Giddy Stratospheres

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"Giddy Stratospheres"
Longblondesgiddy.jpg
Single by The Long Blondes
Released 29 November 2004
Format 7" single
Genre Indie rock
Label Angular Recording Corporation
Songwriter(s) Dorian Cox
The Long Blondes singles chronology
"String Module Error: Match not found"
(String Module Error: Match not found)
"Giddy Stratospheres"
(2004)
"String Module Error: Match not found"
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"Autonomy Boy" "Giddy Stratospheres"
(2005)
"Appropriation (By Any Other Name)",
Re-released version
2007 re-release version
2007 re-release version
The Long Blondes singles chronology
"Once and Never Again"
(2006)
"Giddy Stratospheres"
(2007)
"Century"
(2008)

"Giddy Stratospheres" was a 7" only release by Sheffield band The Long Blondes. It was released on 29 November 2004, on Angular Records. The single was accompanied by two B-sides, "Polly" and "Darts". The single was re-released in 2007 and was the third major label single from their debut album, Someone to Drive You Home. The single peaked at number 37 on the UK Singles Chart. Both versions were very well received by critics.[1][2]

Music and structure[edit]

"Giddy Stratospheres" is a fast-tempo song, at 136bpm, and in the key of B major for the verses. For the chorus, it switches to a slightly faster tempo (142bmp) and changes to a key of E-flat major. Its style combines post-punk, indie pop and disco. The main chord pattern of the verse alternates between G sharp minor and B major triads, the chorus switching to A-flat major, F minor and C minor.

The song is in a standard verse-chorus form, with a modulating bridge before and after each chorus. The song features indie rock instrumentation, using a call-and-answer motif between the bass and guitar, described by Drowned In Sound as "the oldest trick in the book".[3]

Reception[edit]

Upon both of its releases, "Giddy Stratospheres" received positive reviews from music critics. On its initial release in 2004, Drowned in Sound were critical of its lo-fidelity recording but remarked it was "well worth pushing through the initial barrier of the recording quality to get at the song underneath."[2]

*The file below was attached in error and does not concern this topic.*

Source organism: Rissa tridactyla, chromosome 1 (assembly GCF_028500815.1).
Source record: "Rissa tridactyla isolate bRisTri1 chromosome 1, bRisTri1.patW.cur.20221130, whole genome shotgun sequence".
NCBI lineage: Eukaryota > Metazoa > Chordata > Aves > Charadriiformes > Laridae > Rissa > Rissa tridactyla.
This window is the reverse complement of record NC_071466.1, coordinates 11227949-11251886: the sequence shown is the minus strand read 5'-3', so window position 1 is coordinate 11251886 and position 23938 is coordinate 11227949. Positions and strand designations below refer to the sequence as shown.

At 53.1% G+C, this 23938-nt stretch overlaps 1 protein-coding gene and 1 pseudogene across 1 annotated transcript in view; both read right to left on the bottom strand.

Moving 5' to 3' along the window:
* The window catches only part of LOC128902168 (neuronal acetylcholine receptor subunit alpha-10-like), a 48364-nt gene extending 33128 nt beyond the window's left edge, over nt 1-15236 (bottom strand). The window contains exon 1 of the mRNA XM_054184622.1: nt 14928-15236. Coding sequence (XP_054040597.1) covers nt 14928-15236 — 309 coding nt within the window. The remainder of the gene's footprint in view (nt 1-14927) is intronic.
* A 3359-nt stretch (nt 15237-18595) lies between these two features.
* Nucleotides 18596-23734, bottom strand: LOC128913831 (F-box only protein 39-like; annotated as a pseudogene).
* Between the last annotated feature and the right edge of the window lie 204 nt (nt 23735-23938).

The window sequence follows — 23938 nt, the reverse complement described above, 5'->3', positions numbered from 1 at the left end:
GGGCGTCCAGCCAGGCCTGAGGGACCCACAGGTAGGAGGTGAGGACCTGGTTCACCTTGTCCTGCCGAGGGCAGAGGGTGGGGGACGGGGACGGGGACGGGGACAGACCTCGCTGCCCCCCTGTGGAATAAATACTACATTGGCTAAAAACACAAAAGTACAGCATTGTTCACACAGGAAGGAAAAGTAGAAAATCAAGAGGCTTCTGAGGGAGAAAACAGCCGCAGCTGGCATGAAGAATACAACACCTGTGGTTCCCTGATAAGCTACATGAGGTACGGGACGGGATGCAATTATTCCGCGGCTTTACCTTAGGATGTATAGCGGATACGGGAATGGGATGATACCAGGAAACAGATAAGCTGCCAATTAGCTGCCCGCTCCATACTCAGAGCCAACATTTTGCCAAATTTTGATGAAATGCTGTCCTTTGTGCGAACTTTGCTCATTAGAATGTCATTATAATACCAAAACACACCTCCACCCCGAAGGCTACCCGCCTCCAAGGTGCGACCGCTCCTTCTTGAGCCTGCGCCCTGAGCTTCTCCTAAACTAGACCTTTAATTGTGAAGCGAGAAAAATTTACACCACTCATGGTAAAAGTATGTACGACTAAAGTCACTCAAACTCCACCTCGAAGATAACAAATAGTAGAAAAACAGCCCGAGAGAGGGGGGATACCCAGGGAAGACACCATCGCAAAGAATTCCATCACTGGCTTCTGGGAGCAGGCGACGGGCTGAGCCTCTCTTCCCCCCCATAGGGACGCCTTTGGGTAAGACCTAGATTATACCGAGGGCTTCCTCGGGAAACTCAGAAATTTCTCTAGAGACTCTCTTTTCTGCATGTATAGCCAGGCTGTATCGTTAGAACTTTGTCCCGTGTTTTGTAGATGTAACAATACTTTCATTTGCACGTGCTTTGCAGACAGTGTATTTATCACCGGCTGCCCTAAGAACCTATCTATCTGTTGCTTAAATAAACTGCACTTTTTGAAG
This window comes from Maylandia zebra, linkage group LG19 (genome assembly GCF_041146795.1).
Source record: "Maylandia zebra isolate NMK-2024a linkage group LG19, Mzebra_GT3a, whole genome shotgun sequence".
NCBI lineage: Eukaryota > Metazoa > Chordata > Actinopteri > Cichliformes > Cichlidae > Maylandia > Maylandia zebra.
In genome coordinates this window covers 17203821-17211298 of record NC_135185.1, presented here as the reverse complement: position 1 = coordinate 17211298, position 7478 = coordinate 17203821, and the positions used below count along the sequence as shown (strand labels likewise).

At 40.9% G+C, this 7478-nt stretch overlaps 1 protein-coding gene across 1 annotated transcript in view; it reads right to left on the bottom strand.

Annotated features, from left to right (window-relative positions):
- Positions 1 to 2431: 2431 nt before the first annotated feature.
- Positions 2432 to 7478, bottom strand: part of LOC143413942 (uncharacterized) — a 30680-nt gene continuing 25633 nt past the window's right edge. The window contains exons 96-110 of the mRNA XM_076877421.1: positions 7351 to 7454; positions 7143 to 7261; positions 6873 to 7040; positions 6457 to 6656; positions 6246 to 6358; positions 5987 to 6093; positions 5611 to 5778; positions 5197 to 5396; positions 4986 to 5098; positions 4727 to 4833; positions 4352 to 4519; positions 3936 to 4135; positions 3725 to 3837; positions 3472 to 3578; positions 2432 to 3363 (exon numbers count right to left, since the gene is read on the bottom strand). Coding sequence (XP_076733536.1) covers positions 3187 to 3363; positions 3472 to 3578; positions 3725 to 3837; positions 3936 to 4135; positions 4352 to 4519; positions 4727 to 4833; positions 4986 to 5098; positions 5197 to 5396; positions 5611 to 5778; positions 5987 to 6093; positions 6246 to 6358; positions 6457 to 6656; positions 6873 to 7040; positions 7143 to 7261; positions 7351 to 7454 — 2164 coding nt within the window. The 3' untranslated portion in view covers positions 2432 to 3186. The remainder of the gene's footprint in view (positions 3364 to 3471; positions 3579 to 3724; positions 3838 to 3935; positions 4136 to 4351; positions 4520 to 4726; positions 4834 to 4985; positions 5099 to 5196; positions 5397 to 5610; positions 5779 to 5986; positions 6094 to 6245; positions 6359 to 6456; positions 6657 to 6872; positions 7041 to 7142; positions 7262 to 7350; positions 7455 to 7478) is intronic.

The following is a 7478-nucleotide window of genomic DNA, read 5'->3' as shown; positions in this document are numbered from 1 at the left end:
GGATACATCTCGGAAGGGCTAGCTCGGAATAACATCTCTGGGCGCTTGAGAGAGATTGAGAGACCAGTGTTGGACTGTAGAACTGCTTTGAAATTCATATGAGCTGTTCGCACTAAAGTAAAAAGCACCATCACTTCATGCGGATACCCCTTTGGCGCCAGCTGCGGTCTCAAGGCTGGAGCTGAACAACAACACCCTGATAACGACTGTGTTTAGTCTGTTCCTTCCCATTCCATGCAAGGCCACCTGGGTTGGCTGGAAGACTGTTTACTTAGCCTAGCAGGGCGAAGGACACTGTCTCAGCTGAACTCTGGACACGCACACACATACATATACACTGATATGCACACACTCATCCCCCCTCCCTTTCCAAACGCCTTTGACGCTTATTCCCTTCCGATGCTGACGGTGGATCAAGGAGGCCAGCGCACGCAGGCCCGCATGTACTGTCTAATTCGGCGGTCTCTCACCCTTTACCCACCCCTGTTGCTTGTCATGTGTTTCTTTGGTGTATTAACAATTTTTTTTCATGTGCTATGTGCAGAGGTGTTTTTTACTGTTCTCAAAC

In its 2006 review of Someone to Drive You Home, The Observer gave the song a positive review, writing that "'Giddy Stratospheres' sees Jackson dispatch acid sentiments about a 'boring' love rival in an accent that could cut glass."[4] These sentiments were echoed by Fraser McAlpine from BBC Radio 1 who gave the song a 4-stars review describing "shards of guitar and shrieks so sharp they could have someone's eye out. "[5]

A review by Yahoo was mixed, saying that the song stretched Jackson's voice "to its grating limits" but praised lyricist Dorian, describe his narrative-led song writing "as compelling as anything on (Arctic Monkeys') Whatever People Say I Am That's What I'm Not".[6]

2004 track listing[edit]

All lyrics written by Dorian Cox, music by The Long Blondes.

  1. Side A "Giddy Stratospheres"
  2. Side B "Polly"
  3. Side B "Darts"

2007 track listing[edit]

All lyrics written by Dorian Cox, music by The Long Blondes.

  1. Track 1 "Giddy Stratospheres"
  2. Track 2 "All Bar One Girls"
  • 7"
  1. Side A "Giddy Stratospheres"
  2. Side B "I'm Coping"
  • 7"
  1. Side A "Giddy Stratospheres"
  2. Side B "Never to Be Repeated"

References[edit]

  1. ^ "Long Blondes - Giddy Stratospheres - Music Charts". Acharts.us. Retrieved 2012-02-17. 
  2. ^ a b "The Long Blondes: Giddy Stratospheres". Drowned in Sound. Retrieved 9 April 2010.
  3. ^ "The Long Blondes: Giddy Stratospheres (Rough Trade Release)". Drowned in Sound. Retrieved 9 April 2010.
  4. ^ "Someone To Drive You Home". The Observer. 15 October 2004. Retrieved 9 April 2010.
  5. ^ "Giddy Stratospheres" BBC. 4 February 2007. Retrieved 9 April 2010.
  6. ^ "Someone To Drive You Home" Yahoo. 6 November 2006. Retrieved 9 April 2010.